We have had no serious drug-abuse problems in Baseball and the objectives of our program are to keep Baseball free from any drug problem and thus protect the enviable record that we have, to protect the honesty and integrity of our game, and to protect the health and safety of our players.

Nowhere are amphetamines, steroids or any other drugs specifically mentioned. And it should be noted that Kuhn lists protecting baseball's "enviable record" as a priority before the health and safety of his players. But it was enough for those concerned in the US Government.

On April 6, 1971, less than a year after Major League Baseball published its anti-drug handbook, President Richard Nixon wrote Kuhn to "congratulate you on your efforts to make organized baseball aware of this problem. As you know, the fight to curb drug abuse needs the participation of every one of us, and you and the members of the major baseball clubs can play a critical part in discouraging young Americans from falling victim to this grave social disease." Navy Captain James A. Lovell, Nixon's "Consultant to the President on Physical Fitness and Sports" and a former astronaut, echoed the President's remarks and added he was "particularly impressed with your plans to involve baseball players in community programs in an effort to prevent drug abuse among youth" (again from Appendix 28).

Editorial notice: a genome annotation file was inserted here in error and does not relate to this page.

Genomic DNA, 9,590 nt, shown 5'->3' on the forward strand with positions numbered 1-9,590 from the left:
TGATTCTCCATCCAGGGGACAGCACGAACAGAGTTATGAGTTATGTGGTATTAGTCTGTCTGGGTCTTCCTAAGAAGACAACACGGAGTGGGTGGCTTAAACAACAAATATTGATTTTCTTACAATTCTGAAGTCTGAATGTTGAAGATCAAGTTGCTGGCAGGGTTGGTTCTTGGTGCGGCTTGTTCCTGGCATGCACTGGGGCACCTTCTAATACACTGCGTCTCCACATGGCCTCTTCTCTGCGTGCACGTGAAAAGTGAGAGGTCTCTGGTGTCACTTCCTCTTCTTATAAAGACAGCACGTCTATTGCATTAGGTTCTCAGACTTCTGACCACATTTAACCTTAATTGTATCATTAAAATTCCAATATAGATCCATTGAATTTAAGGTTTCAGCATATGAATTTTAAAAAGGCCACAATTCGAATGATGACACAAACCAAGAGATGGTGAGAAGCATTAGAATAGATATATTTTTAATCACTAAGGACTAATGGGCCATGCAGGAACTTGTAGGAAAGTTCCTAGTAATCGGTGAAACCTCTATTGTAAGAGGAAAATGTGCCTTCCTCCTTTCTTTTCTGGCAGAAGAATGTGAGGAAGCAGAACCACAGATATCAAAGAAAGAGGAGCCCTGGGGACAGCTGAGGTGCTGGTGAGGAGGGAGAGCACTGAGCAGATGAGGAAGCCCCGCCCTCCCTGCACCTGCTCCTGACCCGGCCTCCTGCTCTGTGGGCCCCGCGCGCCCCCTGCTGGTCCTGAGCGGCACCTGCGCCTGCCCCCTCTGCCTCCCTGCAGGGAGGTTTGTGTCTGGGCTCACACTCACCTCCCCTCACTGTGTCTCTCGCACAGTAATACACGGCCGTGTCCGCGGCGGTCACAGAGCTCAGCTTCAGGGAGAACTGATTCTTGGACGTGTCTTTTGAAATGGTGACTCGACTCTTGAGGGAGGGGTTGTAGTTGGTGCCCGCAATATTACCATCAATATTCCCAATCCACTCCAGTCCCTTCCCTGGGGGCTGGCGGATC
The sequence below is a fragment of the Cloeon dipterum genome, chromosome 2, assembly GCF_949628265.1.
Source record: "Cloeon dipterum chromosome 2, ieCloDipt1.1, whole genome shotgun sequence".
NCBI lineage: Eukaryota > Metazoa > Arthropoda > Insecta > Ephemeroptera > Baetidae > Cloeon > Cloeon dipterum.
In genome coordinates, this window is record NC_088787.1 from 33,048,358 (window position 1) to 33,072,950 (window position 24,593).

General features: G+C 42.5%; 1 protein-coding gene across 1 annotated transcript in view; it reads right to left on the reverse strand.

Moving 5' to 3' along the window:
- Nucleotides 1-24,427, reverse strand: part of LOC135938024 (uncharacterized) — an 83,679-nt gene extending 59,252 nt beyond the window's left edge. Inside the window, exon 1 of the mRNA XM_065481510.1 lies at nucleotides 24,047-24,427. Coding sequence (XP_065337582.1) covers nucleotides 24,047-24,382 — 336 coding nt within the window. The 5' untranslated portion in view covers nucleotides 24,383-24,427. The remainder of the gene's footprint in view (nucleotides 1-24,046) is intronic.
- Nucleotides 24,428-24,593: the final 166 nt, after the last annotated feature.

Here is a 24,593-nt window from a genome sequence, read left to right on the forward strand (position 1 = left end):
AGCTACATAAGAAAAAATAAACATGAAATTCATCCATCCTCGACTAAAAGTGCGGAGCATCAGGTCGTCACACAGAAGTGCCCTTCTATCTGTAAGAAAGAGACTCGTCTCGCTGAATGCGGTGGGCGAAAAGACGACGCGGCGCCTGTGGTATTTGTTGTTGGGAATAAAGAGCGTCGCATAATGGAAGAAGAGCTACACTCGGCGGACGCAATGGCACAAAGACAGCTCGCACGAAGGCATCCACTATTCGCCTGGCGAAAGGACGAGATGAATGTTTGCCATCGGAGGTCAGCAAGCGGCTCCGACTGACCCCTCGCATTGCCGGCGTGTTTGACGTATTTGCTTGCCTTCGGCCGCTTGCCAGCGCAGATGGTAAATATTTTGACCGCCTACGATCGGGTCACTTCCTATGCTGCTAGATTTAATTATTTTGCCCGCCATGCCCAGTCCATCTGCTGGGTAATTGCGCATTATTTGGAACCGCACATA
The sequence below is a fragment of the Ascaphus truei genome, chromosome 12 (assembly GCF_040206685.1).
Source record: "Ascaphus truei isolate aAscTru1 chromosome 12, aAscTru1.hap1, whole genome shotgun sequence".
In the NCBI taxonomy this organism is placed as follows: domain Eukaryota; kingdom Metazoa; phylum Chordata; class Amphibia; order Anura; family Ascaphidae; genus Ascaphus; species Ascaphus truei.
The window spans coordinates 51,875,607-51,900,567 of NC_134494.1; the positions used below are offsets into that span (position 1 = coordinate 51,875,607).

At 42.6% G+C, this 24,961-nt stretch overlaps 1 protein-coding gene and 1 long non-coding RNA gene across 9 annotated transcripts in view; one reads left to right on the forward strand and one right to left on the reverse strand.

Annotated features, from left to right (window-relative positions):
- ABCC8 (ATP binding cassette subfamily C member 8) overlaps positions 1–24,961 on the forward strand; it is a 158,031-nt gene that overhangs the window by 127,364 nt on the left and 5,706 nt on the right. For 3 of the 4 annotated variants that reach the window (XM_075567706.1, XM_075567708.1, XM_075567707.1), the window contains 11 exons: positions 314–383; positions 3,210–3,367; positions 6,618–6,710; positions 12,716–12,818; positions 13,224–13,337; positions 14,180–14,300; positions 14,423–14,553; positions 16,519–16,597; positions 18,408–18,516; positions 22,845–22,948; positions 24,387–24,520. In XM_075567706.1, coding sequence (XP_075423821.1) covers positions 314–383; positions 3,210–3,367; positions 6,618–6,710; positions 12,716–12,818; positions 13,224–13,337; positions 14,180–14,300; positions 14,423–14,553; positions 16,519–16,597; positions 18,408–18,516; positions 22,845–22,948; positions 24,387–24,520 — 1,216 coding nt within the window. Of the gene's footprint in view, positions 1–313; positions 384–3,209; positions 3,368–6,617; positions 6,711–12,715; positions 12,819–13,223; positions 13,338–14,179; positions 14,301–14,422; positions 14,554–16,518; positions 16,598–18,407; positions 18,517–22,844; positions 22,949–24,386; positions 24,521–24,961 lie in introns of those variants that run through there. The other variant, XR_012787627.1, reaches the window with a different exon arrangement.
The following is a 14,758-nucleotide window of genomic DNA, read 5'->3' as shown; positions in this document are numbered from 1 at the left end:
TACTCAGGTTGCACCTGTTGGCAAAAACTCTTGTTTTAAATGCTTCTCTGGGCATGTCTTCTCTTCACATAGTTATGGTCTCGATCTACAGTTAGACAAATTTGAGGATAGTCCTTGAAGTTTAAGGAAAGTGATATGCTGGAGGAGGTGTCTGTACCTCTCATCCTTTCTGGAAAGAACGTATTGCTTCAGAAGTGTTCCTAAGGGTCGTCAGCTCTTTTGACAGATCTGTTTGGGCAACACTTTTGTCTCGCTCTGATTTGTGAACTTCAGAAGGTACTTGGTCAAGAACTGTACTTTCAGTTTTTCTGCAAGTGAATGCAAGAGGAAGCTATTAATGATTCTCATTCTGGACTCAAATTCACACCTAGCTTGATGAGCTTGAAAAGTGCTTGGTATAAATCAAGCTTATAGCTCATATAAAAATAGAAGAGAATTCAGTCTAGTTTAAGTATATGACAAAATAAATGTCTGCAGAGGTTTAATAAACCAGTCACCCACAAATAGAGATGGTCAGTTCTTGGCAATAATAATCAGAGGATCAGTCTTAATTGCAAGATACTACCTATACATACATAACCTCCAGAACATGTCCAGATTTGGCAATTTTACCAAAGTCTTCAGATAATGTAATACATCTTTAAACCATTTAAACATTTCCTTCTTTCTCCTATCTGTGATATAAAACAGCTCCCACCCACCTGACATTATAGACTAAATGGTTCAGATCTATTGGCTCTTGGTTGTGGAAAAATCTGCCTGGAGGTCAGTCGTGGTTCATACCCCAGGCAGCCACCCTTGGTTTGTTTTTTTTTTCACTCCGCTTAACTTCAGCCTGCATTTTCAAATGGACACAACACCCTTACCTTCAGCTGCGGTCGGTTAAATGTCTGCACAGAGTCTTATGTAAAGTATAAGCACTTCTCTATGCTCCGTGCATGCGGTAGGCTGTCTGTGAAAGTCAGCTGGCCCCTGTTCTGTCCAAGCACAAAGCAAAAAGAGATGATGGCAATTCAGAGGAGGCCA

The insistence of Kuhn that baseball was free and clear of a drug problem is impossible to justify, as multiple books such as Jim Bouton's Ball Four and Jim Brosman's Pennant Race had detailed the widespread use of amphetamines and other drugs among baseball players within the previous 15 years. Brosman was excerpted in a 1969 Sports Illustrated article on the rise of drug use in sport  that was included as evidence in the hearing: